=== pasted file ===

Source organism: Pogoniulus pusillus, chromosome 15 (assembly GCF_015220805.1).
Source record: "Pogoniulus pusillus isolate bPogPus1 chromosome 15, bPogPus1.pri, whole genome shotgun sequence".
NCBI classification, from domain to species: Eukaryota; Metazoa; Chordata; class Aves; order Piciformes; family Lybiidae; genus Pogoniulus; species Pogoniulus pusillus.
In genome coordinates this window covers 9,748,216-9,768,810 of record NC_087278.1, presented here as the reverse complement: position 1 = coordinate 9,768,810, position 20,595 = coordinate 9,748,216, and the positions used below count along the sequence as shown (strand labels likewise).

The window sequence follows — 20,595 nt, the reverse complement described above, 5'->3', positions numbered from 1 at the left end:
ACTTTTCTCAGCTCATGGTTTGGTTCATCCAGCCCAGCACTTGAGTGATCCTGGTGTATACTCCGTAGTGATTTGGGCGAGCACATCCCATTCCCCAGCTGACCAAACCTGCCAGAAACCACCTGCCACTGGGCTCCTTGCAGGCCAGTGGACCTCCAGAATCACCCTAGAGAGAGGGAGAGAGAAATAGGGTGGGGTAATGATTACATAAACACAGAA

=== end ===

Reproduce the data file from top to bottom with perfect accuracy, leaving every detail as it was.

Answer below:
Source organism: Pogoniulus pusillus, chromosome 15 (assembly GCF_015220805.1).
Source record: "Pogoniulus pusillus isolate bPogPus1 chromosome 15, bPogPus1.pri, whole genome shotgun sequence".
NCBI classification, from domain to species: Eukaryota; Metazoa; Chordata; class Aves; order Piciformes; family Lybiidae; genus Pogoniulus; species Pogoniulus pusillus.
In genome coordinates this window covers 9,748,216-9,768,810 of record NC_087278.1, presented here as the reverse complement: position 1 = coordinate 9,768,810, position 20,595 = coordinate 9,748,216, and the positions used below count along the sequence as shown (strand labels likewise).

The window sequence follows — 20,595 nt, the reverse complement described above, 5'->3', positions numbered from 1 at the left end:
ACTTTTCTCAGCTCATGGTTTGGTTCATCCAGCCCAGCACTTGAGTGATCCTGGTGTATACTCCGTAGTGATTTGGGCGAGCACATCCCATTCCCCAGCTGACCAAACCTGCCAGAAACCACCTGCCACTGGGCTCCTTGCAGGCCAGTGGACCTCCAGAATCACCCTAGAGAGAGGGAGAGAGAAATAGGGTGGGGTAATGATTACATAAACACAGAA